CharcuterieCharcuterie is a word that is thrown around a lot but do you really know what it is?
Most people assume that charcuterie refers to salami and other similar foods. This is basically correct but actual charcuterie refers to so much more.

Charcuterie is a French term for the art of cooking devoted to prepared meats—though the practice is not limited to just the French. Every culture on the planet has their own version. This includes bacon, ham, sausages, pâtés, and confits. These preparations are primarily made with pork but include a whole range of other domestic and game meats. Salami, salumi, smoked meats, brined meats, rillets, jerky and even olives are considered charcuterie.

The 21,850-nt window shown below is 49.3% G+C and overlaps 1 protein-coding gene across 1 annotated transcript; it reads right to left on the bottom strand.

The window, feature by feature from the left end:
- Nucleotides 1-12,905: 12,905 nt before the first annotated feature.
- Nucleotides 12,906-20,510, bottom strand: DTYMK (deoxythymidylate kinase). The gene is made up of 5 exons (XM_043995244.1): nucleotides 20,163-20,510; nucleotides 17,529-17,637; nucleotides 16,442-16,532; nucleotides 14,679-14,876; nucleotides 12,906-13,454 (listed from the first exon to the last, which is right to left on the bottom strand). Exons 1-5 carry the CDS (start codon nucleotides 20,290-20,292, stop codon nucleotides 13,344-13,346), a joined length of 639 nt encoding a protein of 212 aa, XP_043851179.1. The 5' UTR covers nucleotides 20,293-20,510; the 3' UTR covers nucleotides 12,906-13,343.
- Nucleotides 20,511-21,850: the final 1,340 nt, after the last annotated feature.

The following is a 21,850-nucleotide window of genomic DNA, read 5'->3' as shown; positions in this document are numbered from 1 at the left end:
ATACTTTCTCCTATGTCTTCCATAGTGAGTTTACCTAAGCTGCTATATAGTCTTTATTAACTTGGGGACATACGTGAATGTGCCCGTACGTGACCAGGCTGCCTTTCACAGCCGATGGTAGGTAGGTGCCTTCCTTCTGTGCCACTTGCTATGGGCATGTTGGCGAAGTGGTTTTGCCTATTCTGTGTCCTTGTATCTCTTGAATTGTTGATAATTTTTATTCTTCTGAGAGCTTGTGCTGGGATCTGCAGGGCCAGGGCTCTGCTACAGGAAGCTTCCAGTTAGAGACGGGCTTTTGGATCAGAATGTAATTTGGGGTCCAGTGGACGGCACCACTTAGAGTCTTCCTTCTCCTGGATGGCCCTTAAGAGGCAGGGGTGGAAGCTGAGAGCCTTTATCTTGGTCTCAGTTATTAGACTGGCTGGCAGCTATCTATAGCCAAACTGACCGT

The practice of charcuterie was born out of necessity to preserve meats to keep them edible. In the case of sausage, it was also a way to use parts of the animal that would otherwise be wasted. Over the centuries, what was once a necessary chore evolved into an art form that produced a product with a wide variety of amazing flavors.

There are a number of categories that make up the foods of a traditional charcuterie. The following are just a few:

Probably the most recognizable and popular charcuterie but confusing since most people don’t understand the difference.

Salumi is the process of preserving and salting cured meat which traditionally means pork. The major muscles of the pig are cured to create meats such as pancetta, prosciutto, and coppa.